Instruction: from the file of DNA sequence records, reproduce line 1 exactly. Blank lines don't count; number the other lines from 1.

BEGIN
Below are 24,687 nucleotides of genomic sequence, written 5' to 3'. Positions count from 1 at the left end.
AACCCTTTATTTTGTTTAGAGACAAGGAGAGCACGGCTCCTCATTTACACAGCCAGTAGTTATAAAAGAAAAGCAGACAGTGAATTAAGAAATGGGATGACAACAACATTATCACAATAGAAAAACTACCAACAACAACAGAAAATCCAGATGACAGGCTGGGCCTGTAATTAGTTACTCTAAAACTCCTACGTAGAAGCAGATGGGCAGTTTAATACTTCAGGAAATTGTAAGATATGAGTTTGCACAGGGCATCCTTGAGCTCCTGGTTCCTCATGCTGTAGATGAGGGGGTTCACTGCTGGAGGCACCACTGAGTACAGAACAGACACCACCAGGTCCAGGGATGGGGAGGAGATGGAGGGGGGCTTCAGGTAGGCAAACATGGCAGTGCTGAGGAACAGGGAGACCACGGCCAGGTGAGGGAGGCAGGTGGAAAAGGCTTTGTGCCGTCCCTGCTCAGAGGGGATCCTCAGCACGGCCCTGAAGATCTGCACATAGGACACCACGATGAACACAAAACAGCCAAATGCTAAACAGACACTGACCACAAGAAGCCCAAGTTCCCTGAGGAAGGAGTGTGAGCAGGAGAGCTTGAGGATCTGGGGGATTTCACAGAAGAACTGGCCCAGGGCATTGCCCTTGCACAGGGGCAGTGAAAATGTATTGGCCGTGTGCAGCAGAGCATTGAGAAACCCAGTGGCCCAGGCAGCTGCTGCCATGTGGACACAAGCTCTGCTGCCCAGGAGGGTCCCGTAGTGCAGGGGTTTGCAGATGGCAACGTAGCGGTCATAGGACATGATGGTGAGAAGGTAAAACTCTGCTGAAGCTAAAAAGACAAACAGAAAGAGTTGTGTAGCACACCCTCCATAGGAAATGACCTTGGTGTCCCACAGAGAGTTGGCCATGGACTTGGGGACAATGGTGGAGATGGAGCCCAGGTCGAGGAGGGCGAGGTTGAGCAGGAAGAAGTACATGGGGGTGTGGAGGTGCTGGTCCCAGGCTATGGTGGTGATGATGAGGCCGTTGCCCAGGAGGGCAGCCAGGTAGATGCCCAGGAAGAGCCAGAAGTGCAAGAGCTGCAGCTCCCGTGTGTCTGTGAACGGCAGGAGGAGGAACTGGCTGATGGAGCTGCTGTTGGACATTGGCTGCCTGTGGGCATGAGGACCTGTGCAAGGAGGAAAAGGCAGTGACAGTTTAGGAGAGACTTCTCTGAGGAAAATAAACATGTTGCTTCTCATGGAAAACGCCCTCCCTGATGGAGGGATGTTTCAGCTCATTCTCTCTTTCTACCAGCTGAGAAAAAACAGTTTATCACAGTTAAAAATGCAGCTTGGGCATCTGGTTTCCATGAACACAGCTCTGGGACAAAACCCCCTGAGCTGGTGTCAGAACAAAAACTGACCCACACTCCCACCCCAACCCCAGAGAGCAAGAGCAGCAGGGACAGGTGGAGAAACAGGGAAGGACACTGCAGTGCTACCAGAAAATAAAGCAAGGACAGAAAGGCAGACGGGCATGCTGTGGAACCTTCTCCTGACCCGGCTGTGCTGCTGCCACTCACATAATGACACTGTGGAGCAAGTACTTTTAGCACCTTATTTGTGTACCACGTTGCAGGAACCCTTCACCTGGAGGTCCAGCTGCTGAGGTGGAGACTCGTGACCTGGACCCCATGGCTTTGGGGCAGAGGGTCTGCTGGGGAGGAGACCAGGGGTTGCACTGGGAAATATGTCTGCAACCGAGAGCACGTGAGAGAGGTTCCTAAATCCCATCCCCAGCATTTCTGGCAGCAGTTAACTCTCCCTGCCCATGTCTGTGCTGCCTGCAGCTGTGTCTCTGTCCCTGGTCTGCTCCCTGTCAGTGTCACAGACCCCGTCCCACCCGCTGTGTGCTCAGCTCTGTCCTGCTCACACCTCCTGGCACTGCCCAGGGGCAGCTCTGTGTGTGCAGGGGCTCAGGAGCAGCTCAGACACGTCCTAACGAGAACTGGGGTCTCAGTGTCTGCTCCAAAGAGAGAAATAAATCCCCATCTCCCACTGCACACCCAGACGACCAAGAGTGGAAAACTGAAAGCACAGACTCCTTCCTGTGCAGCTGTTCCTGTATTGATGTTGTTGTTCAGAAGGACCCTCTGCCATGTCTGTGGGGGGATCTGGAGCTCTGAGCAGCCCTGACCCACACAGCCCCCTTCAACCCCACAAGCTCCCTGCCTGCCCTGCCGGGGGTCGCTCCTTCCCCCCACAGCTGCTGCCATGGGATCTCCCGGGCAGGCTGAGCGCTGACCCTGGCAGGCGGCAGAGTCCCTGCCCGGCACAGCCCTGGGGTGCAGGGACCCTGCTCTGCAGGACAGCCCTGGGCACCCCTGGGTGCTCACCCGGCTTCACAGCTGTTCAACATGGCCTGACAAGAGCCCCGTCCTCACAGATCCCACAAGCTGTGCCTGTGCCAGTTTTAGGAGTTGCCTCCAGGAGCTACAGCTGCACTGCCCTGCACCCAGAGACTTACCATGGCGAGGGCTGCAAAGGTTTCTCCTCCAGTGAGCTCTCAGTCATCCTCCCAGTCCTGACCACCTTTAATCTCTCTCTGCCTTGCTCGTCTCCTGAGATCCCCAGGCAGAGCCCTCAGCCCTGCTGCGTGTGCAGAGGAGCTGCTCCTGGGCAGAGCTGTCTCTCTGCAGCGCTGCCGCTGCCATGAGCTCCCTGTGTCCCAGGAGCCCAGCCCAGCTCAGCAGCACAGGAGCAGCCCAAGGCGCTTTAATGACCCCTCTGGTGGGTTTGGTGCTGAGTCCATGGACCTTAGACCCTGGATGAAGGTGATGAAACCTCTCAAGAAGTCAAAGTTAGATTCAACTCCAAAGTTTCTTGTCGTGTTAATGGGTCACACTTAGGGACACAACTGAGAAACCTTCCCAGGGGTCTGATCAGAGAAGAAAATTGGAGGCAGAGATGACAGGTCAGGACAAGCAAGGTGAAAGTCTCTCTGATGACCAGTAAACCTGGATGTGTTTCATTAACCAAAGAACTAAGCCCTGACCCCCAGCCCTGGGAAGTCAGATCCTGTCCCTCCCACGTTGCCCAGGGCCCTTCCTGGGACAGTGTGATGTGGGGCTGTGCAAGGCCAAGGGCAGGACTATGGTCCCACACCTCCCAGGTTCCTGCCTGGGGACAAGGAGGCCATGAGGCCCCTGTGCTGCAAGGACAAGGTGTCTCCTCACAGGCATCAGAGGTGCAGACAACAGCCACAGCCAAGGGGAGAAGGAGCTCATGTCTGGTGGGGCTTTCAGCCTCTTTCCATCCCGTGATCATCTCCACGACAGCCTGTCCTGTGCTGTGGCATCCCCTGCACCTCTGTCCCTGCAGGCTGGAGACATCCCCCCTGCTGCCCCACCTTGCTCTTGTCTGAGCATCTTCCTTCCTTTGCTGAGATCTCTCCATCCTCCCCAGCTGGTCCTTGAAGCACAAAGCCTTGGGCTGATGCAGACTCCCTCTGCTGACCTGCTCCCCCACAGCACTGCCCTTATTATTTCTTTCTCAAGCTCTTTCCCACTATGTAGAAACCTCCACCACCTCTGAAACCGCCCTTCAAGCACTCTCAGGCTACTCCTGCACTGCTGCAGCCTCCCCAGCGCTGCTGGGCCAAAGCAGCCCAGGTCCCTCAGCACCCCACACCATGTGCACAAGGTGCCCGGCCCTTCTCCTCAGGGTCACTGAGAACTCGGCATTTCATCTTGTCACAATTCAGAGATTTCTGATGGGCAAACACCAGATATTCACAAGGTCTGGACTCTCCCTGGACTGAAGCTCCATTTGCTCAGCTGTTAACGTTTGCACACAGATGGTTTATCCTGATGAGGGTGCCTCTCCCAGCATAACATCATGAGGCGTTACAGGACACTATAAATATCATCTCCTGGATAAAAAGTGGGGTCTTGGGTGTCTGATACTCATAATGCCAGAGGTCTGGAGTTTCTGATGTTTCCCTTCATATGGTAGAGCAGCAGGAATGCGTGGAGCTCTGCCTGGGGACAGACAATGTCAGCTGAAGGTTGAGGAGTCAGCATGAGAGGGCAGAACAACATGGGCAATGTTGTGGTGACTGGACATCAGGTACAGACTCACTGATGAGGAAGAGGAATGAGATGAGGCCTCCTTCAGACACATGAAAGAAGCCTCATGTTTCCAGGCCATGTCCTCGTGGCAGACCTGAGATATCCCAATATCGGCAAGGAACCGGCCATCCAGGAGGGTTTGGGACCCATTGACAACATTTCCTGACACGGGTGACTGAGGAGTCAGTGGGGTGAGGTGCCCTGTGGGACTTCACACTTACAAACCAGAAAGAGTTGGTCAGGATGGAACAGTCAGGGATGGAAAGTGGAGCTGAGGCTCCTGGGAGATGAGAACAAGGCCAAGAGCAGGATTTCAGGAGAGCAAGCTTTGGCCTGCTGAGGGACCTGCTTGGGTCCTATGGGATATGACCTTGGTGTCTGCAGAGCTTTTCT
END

Below are 24,687 nucleotides of genomic sequence, written 5' to 3'. Positions count from 1 at the left end.